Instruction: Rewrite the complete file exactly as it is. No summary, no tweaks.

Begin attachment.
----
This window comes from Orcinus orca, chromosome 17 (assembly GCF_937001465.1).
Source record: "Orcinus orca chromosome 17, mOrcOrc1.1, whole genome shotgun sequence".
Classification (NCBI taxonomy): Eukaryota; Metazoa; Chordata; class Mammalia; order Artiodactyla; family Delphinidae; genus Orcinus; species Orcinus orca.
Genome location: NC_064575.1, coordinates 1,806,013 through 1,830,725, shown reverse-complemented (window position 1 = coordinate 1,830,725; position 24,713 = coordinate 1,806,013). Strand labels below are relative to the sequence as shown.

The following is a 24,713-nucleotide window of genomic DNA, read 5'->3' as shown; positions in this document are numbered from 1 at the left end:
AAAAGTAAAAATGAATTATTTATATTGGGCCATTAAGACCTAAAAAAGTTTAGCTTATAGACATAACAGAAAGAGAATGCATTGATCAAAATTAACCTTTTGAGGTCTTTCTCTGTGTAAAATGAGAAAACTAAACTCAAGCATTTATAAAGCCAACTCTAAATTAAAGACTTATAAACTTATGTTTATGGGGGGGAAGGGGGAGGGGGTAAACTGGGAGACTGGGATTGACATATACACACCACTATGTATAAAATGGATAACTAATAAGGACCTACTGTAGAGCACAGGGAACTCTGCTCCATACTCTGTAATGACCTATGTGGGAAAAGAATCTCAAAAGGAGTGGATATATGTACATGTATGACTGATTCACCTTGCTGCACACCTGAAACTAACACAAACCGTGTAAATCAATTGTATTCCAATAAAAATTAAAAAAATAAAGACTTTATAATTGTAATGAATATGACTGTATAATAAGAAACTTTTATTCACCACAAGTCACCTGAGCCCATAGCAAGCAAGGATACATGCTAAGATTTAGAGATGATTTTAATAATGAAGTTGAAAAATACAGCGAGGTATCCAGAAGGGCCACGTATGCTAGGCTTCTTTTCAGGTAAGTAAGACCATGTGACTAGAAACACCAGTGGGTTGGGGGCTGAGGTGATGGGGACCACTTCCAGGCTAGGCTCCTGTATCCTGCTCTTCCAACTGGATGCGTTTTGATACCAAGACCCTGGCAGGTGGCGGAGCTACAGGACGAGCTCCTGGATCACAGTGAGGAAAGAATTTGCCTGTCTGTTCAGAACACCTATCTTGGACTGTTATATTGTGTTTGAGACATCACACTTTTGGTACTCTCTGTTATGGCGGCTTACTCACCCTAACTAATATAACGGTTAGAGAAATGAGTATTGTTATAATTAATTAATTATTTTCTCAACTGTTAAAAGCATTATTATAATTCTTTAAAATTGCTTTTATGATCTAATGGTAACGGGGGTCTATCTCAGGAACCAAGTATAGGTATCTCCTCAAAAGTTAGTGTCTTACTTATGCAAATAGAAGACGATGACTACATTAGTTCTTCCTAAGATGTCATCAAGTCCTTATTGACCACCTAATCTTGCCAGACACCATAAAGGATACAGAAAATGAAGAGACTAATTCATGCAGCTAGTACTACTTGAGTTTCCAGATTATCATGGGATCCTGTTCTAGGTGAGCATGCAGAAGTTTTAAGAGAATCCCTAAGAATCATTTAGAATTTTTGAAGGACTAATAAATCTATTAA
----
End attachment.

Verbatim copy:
This window comes from Orcinus orca, chromosome 17 (assembly GCF_937001465.1).
Source record: "Orcinus orca chromosome 17, mOrcOrc1.1, whole genome shotgun sequence".
Classification (NCBI taxonomy): Eukaryota; Metazoa; Chordata; class Mammalia; order Artiodactyla; family Delphinidae; genus Orcinus; species Orcinus orca.
Genome location: NC_064575.1, coordinates 1,806,013 through 1,830,725, shown reverse-complemented (window position 1 = coordinate 1,830,725; position 24,713 = coordinate 1,806,013). Strand labels below are relative to the sequence as shown.

The following is a 24,713-nucleotide window of genomic DNA, read 5'->3' as shown; positions in this document are numbered from 1 at the left end:
AAAAGTAAAAATGAATTATTTATATTGGGCCATTAAGACCTAAAAAAGTTTAGCTTATAGACATAACAGAAAGAGAATGCATTGATCAAAATTAACCTTTTGAGGTCTTTCTCTGTGTAAAATGAGAAAACTAAACTCAAGCATTTATAAAGCCAACTCTAAATTAAAGACTTATAAACTTATGTTTATGGGGGGGAAGGGGGAGGGGGTAAACTGGGAGACTGGGATTGACATATACACACCACTATGTATAAAATGGATAACTAATAAGGACCTACTGTAGAGCACAGGGAACTCTGCTCCATACTCTGTAATGACCTATGTGGGAAAAGAATCTCAAAAGGAGTGGATATATGTACATGTATGACTGATTCACCTTGCTGCACACCTGAAACTAACACAAACCGTGTAAATCAATTGTATTCCAATAAAAATTAAAAAAATAAAGACTTTATAATTGTAATGAATATGACTGTATAATAAGAAACTTTTATTCACCACAAGTCACCTGAGCCCATAGCAAGCAAGGATACATGCTAAGATTTAGAGATGATTTTAATAATGAAGTTGAAAAATACAGCGAGGTATCCAGAAGGGCCACGTATGCTAGGCTTCTTTTCAGGTAAGTAAGACCATGTGACTAGAAACACCAGTGGGTTGGGGGCTGAGGTGATGGGGACCACTTCCAGGCTAGGCTCCTGTATCCTGCTCTTCCAACTGGATGCGTTTTGATACCAAGACCCTGGCAGGTGGCGGAGCTACAGGACGAGCTCCTGGATCACAGTGAGGAAAGAATTTGCCTGTCTGTTCAGAACACCTATCTTGGACTGTTATATTGTGTTTGAGACATCACACTTTTGGTACTCTCTGTTATGGCGGCTTACTCACCCTAACTAATATAACGGTTAGAGAAATGAGTATTGTTATAATTAATTAATTATTTTCTCAACTGTTAAAAGCATTATTATAATTCTTTAAAATTGCTTTTATGATCTAATGGTAACGGGGGTCTATCTCAGGAACCAAGTATAGGTATCTCCTCAAAAGTTAGTGTCTTACTTATGCAAATAGAAGACGATGACTACATTAGTTCTTCCTAAGATGTCATCAAGTCCTTATTGACCACCTAATCTTGCCAGACACCATAAAGGATACAGAAAATGAAGAGACTAATTCATGCAGCTAGTACTACTTGAGTTTCCAGATTATCATGGGATCCTGTTCTAGGTGAGCATGCAGAAGTTTTAAGAGAATCCCTAAGAATCATTTAGAATTTTTGAAGGACTAATAAATCTATTAA